Public perception can play a vital role in shaping the overall viewpoint of an artist, and occasionally it can be crystallised within a single song. For Big Sean, that unfortunately reality has hit home with the unofficial release of an album cut that (allegedly) didn’t make “Hall of Fame” due to ‘sampling issues’. The song in question is, of course, the inescapable “Control” featuring a short but sweet offering from Jay Electronica and an axis-shifting verse from Kendrick Lamar. The two guests apparently “outshone” the host, effectively framing him as the ignorant party-rapper that most of the world sees him as. One question: what the fuck was everyone listening to on “Control”? Big Sean’s verse was excellent, with a wide range of subject matter, flows, quotables aplenty and dead-on delivery. Obviously it wasn’t as attention grabbing as Kendrick’s name-calling behemoth, and since Jay Electronica (still) has such a groundswell of goodwill in his favour, few dared to even praise Sean’s opener.
And so continues that unfortunate duality on “Hall of Fame” – the battle between public perception of the Detroit MC and, dare we say, an alternate reality. On “Finally Famous” I had some harsh words for various aspects of the album, and thankfully almost all of these points have been addressed. He no longer seems in awe of his guests (who include Lil Wayne, Nicki Minaj, Young Jeezy and Nas); he has a much more identifiable personality now, with an infinitely stronger narrative voice; he’s writing actual SONGS too… Pretty much every aspect of “Hall of Fame” is a massive upgrade on his debut. And yet, one can’t help but feel this also ends up as a missed opportunity of sorts. It’s harsh to judge an album on songs that aren’t even on it, but “Control” and a track that was originally slated to make his sophomore until his boss hijacked it – “Clique” – are markedly superior to pretty much everything on here (save for “Fire”). That doesn’t mean that HOF isn’t a consistently strong album throughout – it most certainly is – but it’s also an LP without many truly special standout moments.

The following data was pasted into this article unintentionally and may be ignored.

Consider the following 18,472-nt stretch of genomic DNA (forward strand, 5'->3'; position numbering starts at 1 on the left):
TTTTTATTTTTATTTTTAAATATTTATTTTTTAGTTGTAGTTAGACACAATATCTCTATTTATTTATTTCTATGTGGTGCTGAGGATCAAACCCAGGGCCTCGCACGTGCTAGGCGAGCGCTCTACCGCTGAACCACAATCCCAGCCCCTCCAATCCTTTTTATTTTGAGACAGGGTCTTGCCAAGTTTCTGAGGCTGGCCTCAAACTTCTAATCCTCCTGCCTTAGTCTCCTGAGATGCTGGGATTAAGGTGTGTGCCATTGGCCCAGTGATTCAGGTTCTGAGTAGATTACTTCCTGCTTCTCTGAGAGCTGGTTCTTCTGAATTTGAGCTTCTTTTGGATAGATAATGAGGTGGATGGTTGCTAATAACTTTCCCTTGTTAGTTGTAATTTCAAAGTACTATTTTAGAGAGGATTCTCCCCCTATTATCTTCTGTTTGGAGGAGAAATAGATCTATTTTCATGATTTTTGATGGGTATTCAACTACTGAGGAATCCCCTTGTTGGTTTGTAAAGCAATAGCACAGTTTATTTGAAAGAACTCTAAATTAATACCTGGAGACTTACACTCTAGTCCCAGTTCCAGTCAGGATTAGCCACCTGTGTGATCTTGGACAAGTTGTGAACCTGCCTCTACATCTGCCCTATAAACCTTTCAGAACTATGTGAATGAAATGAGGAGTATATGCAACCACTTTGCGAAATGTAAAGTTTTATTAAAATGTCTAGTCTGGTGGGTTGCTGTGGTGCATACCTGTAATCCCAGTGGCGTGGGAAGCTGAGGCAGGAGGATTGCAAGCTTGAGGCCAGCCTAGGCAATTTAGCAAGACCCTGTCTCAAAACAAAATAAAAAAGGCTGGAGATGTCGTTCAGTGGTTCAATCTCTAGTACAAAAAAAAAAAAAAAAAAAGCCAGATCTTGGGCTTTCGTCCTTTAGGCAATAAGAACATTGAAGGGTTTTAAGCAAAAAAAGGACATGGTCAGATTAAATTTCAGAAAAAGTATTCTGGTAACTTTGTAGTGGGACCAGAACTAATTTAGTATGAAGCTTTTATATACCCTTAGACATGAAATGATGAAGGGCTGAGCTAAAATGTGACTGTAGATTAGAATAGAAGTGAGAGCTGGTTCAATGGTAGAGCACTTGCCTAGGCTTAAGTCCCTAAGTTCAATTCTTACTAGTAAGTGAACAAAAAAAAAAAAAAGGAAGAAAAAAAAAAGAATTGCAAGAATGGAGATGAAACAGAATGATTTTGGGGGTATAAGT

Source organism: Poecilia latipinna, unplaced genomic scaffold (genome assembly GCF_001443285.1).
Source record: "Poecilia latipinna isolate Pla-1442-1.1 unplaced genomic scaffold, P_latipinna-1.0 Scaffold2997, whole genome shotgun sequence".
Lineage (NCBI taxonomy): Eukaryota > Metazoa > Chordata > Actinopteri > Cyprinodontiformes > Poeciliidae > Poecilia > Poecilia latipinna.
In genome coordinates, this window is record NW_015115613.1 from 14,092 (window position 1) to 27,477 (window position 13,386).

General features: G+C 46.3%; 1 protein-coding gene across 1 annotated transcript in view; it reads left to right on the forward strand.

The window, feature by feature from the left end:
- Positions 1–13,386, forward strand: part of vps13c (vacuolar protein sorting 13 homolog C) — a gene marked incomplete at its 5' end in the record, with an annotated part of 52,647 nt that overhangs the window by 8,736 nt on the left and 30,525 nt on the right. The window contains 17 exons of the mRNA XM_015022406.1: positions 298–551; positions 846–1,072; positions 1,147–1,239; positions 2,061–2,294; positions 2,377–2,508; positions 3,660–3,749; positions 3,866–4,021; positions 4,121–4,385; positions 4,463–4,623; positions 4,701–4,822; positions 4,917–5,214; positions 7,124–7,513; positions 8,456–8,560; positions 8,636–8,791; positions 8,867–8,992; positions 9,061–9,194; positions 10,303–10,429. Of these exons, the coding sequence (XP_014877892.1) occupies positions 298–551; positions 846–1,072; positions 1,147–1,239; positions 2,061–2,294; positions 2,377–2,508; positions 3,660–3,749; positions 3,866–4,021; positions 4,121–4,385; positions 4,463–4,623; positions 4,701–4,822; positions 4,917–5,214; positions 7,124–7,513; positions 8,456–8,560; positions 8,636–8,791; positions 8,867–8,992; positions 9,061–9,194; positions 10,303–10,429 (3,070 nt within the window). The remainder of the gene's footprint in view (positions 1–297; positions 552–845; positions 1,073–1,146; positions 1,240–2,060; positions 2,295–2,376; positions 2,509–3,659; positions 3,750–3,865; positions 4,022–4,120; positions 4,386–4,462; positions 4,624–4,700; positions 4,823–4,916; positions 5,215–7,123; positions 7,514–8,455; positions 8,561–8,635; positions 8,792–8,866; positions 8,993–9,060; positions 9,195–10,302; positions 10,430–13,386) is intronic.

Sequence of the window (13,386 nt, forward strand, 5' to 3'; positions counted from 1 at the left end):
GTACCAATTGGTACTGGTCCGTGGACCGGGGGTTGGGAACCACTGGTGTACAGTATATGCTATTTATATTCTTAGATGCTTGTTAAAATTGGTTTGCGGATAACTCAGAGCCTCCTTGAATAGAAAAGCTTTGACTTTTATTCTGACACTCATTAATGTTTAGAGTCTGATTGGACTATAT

It’s a relatively structured hour, whereby the first third (which is generally strong, making an instant impression) is bookended with a final five songs that probably possess the most creativity and intricate song writing. The middle core, however, saps momentum, even if there are some juvenile moments of fun – and it’s this particular stretch that makes you lust for “Control” and even some of the more interesting types of tracks Sean has popped up on recently (like Jessie J’s “Wild”). “First Chain” enlists Nas and Kid Cudi, but still ends up a touch unfocused and flat. “Mona Lisa” bangs pretty hard, yet remains ultimately pointless. “MILF” is actually a great idea with some memorable line – again, however, it doesn’t end up living up to the potential of the initial idea. “Beware” is a solid song until Lil Wayne shows up to drain the energy from it. The final third fares much better, with “World Ablaze” and “Ashley” adding real emotional resonance (the latter has a real shot at being a hit), and it’s a shame that they are practically shunted to the back of the stage with little chance of much limelight.